In contrast, Russia’s use of air power in Ukraine has been very limited, so punishment is either inflicted by artillery or long-range missiles. The Russian military has demonstrated a lack of air campaign planning, and cohesive doctrine. Russian air strategy has only focused on using airplanes as a substitute for artillery, without any of the precision of western style complex air operations. This has led to exploitable opportunities by the Ukrainian military, where they have been able to shoot down Russian cruise missiles, and at least a confirmed 261 downed aircraft. Furthermore, given the low sortie rates, at 144 per day on average, as well as the low level of preparedness and education of Russian pilots, this provides an explanation for the lack of complex air operations. The Russian experience in Syria did not prepare them for the war in Ukraine, and the organisational obstacles of modernising the Russian air force were never overcome.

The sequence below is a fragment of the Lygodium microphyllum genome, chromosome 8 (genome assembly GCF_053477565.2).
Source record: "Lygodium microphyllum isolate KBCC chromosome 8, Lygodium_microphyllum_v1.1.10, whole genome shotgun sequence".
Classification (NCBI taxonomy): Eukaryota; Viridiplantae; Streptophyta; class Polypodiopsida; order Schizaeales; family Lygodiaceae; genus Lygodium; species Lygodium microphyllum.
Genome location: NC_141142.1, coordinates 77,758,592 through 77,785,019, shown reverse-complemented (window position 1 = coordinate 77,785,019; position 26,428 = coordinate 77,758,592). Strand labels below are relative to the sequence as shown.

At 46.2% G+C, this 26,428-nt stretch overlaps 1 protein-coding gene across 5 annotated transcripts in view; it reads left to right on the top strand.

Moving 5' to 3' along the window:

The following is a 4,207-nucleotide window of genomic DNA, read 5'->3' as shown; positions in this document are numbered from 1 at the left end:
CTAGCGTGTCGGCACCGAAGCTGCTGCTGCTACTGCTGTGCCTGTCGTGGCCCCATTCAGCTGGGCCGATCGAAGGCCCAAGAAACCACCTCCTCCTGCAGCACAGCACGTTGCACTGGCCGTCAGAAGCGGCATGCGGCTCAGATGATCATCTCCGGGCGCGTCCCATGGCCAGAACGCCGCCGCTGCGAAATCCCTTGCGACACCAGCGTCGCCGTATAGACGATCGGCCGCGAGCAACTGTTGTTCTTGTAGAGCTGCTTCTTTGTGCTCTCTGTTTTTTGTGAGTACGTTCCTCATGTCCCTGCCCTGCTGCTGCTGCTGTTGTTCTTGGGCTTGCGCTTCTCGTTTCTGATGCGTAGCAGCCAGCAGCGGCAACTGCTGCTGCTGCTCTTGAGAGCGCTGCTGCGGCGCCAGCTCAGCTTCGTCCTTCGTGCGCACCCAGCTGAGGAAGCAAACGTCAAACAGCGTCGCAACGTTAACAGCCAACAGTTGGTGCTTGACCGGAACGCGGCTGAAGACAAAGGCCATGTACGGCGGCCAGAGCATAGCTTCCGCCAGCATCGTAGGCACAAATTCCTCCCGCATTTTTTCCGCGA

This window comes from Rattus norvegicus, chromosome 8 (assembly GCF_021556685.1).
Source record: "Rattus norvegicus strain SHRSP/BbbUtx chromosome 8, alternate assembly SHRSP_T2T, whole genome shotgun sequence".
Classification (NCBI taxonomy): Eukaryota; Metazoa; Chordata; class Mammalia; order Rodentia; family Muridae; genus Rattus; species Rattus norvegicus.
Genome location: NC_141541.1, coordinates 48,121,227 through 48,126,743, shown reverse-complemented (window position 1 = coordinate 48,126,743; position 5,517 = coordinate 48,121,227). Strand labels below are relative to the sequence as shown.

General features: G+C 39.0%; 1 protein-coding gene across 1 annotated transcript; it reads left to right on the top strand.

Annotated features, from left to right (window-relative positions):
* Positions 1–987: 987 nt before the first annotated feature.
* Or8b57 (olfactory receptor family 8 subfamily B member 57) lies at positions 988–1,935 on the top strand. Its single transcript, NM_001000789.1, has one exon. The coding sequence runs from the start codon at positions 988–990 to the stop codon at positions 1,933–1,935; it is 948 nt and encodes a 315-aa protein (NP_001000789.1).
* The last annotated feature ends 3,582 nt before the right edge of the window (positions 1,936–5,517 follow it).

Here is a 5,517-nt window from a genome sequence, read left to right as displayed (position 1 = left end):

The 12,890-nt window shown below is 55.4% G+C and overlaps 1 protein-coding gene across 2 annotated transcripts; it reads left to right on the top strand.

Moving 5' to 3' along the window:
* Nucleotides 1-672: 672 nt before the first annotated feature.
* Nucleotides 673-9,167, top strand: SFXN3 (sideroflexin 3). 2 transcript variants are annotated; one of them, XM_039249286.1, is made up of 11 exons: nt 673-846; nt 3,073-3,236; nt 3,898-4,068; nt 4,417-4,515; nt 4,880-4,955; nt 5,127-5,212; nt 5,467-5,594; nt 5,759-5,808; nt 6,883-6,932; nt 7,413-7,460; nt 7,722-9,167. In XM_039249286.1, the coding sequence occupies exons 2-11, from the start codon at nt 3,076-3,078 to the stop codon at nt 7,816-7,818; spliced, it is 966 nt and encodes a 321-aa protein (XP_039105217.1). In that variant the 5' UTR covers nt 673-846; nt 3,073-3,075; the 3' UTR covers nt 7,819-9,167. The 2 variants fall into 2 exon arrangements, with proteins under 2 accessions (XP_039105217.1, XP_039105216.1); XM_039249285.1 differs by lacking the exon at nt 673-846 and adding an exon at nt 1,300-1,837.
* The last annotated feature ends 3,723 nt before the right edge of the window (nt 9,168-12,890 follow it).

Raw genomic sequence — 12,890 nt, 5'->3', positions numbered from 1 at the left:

The military’s institutional proclivity to engage in bombing, without a clear link of its contribution to victory, is fairly common. During the 1969 War of the Dispossessed, Honduras bombed the oil refineries in El Salvador, which did little to avert its ultimate defeat. In Operation El Dorado Canyon (April 15, 1986), the U.S. raided Libya to deter its support for terrorism, as did the U.S. again in missile attacks against targets in Sudan and Afghanistan in retaliation for al-Qaeda attacks in Kenya and Tanzania in 1999. In neither case were the target countries deterred from engaging in state-sponsored terrorism.